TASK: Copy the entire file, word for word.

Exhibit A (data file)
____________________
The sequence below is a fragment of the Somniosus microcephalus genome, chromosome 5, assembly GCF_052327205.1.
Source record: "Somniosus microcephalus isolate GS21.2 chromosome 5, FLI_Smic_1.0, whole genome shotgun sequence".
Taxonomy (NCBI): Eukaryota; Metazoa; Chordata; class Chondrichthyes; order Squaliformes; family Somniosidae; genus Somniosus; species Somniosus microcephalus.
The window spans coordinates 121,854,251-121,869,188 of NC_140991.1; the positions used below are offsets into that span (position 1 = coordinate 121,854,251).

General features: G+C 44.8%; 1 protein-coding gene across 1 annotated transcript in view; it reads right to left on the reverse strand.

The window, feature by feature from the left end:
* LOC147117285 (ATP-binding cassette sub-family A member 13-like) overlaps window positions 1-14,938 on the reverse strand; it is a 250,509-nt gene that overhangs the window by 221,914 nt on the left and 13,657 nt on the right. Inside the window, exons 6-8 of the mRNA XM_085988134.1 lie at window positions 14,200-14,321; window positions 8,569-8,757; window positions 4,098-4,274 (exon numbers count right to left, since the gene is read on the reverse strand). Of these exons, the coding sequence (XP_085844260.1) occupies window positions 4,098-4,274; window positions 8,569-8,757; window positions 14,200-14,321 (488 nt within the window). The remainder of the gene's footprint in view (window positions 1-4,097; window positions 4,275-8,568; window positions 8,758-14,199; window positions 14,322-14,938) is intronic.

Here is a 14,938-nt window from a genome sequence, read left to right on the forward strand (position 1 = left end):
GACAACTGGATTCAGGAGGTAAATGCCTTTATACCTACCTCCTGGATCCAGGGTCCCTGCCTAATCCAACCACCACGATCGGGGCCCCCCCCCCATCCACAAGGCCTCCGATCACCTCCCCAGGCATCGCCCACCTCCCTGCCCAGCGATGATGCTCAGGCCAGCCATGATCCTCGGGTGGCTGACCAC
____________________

The sequence below is a fragment of the Somniosus microcephalus genome, chromosome 5, assembly GCF_052327205.1.
Source record: "Somniosus microcephalus isolate GS21.2 chromosome 5, FLI_Smic_1.0, whole genome shotgun sequence".
Taxonomy (NCBI): Eukaryota; Metazoa; Chordata; class Chondrichthyes; order Squaliformes; family Somniosidae; genus Somniosus; species Somniosus microcephalus.
The window spans coordinates 121,854,251-121,869,188 of NC_140991.1; the positions used below are offsets into that span (position 1 = coordinate 121,854,251).

General features: G+C 44.8%; 1 protein-coding gene across 1 annotated transcript in view; it reads right to left on the reverse strand.

The window, feature by feature from the left end:
* LOC147117285 (ATP-binding cassette sub-family A member 13-like) overlaps window positions 1-14,938 on the reverse strand; it is a 250,509-nt gene that overhangs the window by 221,914 nt on the left and 13,657 nt on the right. Inside the window, exons 6-8 of the mRNA XM_085988134.1 lie at window positions 14,200-14,321; window positions 8,569-8,757; window positions 4,098-4,274 (exon numbers count right to left, since the gene is read on the reverse strand). Of these exons, the coding sequence (XP_085844260.1) occupies window positions 4,098-4,274; window positions 8,569-8,757; window positions 14,200-14,321 (488 nt within the window). The remainder of the gene's footprint in view (window positions 1-4,097; window positions 4,275-8,568; window positions 8,758-14,199; window positions 14,322-14,938) is intronic.

Here is a 14,938-nt window from a genome sequence, read left to right on the forward strand (position 1 = left end):
GACAACTGGATTCAGGAGGTAAATGCCTTTATACCTACCTCCTGGATCCAGGGTCCCTGCCTAATCCAACCACCACGATCGGGGCCCCCCCCCCATCCACAAGGCCTCCGATCACCTCCCCAGGCATCGCCCACCTCCCTGCCCAGCGATGATGCTCAGGCCAGCCATGATCCTCGGGTGGCTGACCAC